Like the pyramid makers in ancient Egypt, to dabble with communication in the 21st Century is to scale upon the dunes of innovation.
Organisations, be they corporate firms, government parastatals, entrepreneurial startups or service providers, are left with no option but to ensure they communicate and do so effectively. The catch, however, is that changes in the communication landscape mean that audiences are harder to reach.
It is this that the President of the Public Relations Society of Kenya (PRSK) Dr. Wilfred Marube addressed during the rebranding of the Athi Water Works Development Agency (AWWDA) in June 2019.
Dr. Marube talked of the changing landscape, which is epitomized by the change in the target for organisations when communicating.
Modern Communication Landscape That All Organisations Must Appreciate
“We are moving away from broadcasting, to narrowcasting. From sharing information with the masses to sharing information to the individual,” Marube noted concerning the current communication landscape.
At the same time, the explosion of social media, accompanied by the regime of fake news is a reality that communicators in organisations can’t run away from. “How prepared are we?”
When it comes to engaging the audience, the mordern day communication landscape is also filed with newer generations, particularly the Millenials and Generation Z, who’s purview of the world is much different from that of older generations.
These generations are living in an era of information overload, where attention spans are much shorter, and where there there is volatility, complexity and unpredictability in the current world.
“We are in an age of increased public scrutiny and mistrust of organisations,” the PRSK President added.
With this in tow, Dr. Marube thus proposed these nine ways that organisations can be effective in the current communication landscape.
1.Architect of Reputation
“The modern communicator must help to design and build the reputation of institutions,” says Dr. Marube, laying the responsibility of relaying the organisation’s reputation firmly in the communication arm.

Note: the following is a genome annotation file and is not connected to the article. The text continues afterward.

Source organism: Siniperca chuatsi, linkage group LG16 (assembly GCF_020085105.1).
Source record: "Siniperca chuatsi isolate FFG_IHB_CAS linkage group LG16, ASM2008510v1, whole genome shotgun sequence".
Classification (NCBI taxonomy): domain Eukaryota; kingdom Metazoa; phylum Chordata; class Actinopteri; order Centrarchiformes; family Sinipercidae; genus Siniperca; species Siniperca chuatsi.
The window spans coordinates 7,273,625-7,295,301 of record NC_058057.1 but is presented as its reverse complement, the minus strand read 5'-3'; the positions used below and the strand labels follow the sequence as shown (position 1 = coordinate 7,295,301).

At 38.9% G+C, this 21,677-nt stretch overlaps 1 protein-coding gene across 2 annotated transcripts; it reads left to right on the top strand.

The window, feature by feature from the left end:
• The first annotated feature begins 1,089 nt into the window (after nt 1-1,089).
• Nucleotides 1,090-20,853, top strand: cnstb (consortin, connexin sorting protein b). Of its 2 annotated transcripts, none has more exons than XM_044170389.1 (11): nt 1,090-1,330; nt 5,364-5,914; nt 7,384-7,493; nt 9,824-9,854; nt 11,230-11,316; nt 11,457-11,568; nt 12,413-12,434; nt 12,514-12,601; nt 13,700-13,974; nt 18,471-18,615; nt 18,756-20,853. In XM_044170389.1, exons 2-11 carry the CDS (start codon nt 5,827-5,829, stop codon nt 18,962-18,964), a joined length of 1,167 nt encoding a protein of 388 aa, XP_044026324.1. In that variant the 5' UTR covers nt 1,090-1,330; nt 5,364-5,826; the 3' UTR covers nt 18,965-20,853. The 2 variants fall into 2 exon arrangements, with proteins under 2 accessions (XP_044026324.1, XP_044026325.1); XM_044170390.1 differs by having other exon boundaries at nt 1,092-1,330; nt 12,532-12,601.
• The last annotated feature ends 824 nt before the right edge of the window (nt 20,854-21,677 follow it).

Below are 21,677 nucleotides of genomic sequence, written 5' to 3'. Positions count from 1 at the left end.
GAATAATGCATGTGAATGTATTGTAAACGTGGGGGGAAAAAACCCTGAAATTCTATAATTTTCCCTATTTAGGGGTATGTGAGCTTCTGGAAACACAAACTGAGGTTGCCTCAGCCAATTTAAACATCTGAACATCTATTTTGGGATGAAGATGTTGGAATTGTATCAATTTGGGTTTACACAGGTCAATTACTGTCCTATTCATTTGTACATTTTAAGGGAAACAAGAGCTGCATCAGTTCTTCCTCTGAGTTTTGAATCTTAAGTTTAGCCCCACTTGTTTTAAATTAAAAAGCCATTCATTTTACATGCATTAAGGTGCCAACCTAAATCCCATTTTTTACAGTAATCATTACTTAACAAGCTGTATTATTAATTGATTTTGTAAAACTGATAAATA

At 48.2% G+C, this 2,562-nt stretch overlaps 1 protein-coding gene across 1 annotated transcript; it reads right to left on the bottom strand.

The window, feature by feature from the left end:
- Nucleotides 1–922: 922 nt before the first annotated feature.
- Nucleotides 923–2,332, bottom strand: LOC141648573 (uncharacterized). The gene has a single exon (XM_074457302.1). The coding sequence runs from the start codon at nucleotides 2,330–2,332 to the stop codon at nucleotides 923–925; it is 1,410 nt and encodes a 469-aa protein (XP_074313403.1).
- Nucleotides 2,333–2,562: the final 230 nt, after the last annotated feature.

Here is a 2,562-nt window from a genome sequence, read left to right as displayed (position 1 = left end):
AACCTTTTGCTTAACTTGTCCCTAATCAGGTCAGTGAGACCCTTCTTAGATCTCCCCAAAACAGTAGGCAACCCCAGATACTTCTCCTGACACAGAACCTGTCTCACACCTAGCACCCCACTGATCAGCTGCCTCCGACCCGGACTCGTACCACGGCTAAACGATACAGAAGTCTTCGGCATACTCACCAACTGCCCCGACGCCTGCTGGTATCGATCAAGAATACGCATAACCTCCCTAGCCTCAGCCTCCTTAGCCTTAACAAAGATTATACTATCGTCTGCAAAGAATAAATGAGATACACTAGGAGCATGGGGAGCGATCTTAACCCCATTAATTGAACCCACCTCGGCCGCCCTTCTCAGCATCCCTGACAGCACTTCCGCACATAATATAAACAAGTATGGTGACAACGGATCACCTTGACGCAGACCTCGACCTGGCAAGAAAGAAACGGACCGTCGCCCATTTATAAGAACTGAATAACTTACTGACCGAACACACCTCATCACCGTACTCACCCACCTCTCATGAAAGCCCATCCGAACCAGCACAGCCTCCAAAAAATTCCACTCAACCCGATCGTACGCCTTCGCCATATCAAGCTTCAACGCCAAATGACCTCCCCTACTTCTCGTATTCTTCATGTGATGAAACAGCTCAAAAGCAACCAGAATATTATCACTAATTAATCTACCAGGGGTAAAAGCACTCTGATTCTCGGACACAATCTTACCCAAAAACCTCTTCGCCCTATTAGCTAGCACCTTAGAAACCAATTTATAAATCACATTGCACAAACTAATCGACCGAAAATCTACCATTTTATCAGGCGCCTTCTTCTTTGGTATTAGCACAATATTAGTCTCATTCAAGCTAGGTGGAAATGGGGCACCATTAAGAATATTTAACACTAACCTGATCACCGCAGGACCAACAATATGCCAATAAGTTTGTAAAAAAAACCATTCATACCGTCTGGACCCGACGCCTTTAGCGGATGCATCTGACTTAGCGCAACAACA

2. Researcher in Chief
Research, research, research is key, said the PRSK President. “They must have all the nitty gritties on behalf of the organisation,” he added. As such, the business that wants to succeed in communication must have its communicators in the know of who, what, where, how, when, where and how of the society, and of any other topics that could be key to reaching audiences.
3. Local Weather Person
An organisation’s communicator should be able to read the mood of the current landscape so as to tell when risk is at hand to the business. As such, nothing should catch the organisation by surprise.
When the firm’s communicator is both the architect of reputation and the local weather person, then they should be in a position to detect any danger that is coming the company’s way.
5. Truth Bearer
This is especially in relation to the senior management. “However much the truth is bitter, it is the role of the modern communicator to tell the king or the queen that they are naked.”
Tied to this is the fact that communicators must also be the counselor in chief to the senior management as regards decision making, especially when it comes to actions that may lead to potential conflict with fellow stakeholders, partners or customers.
7. Conditioning Coach
Modern communicators must constantly train the rest of the organisation, so that more than one person is ready to speak on behalf of the organisation if need be, and particularly when crisis arises.
8. Matchmaker and Relationship Coach
In this role, the communicator identifies stakeholders important to the organisation and work out how to manage these relationships for the good of the organisation.
“Institutions have stories,” said Dr. Marube. It is these stories that attract audiences and every organisation, company, business or government parastatal needs to be in a position to communicate these stories in an attractive manner.